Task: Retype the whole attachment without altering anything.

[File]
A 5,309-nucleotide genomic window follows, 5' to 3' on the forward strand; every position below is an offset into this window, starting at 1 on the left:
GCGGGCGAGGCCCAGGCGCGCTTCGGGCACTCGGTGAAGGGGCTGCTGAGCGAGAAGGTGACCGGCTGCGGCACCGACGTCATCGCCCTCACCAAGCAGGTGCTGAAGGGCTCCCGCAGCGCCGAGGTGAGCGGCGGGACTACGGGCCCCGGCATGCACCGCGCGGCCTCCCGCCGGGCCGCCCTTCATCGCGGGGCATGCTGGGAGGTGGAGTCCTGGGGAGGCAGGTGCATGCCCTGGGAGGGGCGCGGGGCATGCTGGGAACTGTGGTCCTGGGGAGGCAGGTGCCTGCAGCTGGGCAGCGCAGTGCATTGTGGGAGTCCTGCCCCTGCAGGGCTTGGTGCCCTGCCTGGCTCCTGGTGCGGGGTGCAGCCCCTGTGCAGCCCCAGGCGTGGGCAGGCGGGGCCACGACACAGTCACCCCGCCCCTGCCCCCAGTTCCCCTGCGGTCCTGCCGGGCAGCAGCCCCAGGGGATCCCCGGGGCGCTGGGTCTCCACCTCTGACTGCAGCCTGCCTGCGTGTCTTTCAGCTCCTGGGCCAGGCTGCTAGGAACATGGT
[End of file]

A 5,309-nucleotide genomic window follows, 5' to 3' on the forward strand; every position below is an offset into this window, starting at 1 on the left:
GCGGGCGAGGCCCAGGCGCGCTTCGGGCACTCGGTGAAGGGGCTGCTGAGCGAGAAGGTGACCGGCTGCGGCACCGACGTCATCGCCCTCACCAAGCAGGTGCTGAAGGGCTCCCGCAGCGCCGAGGTGAGCGGCGGGACTACGGGCCCCGGCATGCACCGCGCGGCCTCCCGCCGGGCCGCCCTTCATCGCGGGGCATGCTGGGAGGTGGAGTCCTGGGGAGGCAGGTGCATGCCCTGGGAGGGGCGCGGGGCATGCTGGGAACTGTGGTCCTGGGGAGGCAGGTGCCTGCAGCTGGGCAGCGCAGTGCATTGTGGGAGTCCTGCCCCTGCAGGGCTTGGTGCCCTGCCTGGCTCCTGGTGCGGGGTGCAGCCCCTGTGCAGCCCCAGGCGTGGGCAGGCGGGGCCACGACACAGTCACCCCGCCCCTGCCCCCAGTTCCCCTGCGGTCCTGCCGGGCAGCAGCCCCAGGGGATCCCCGGGGCGCTGGGTCTCCACCTCTGACTGCAGCCTGCCTGCGTGTCTTTCAGCTCCTGGGCCAGGCTGCTAGGAACATGGT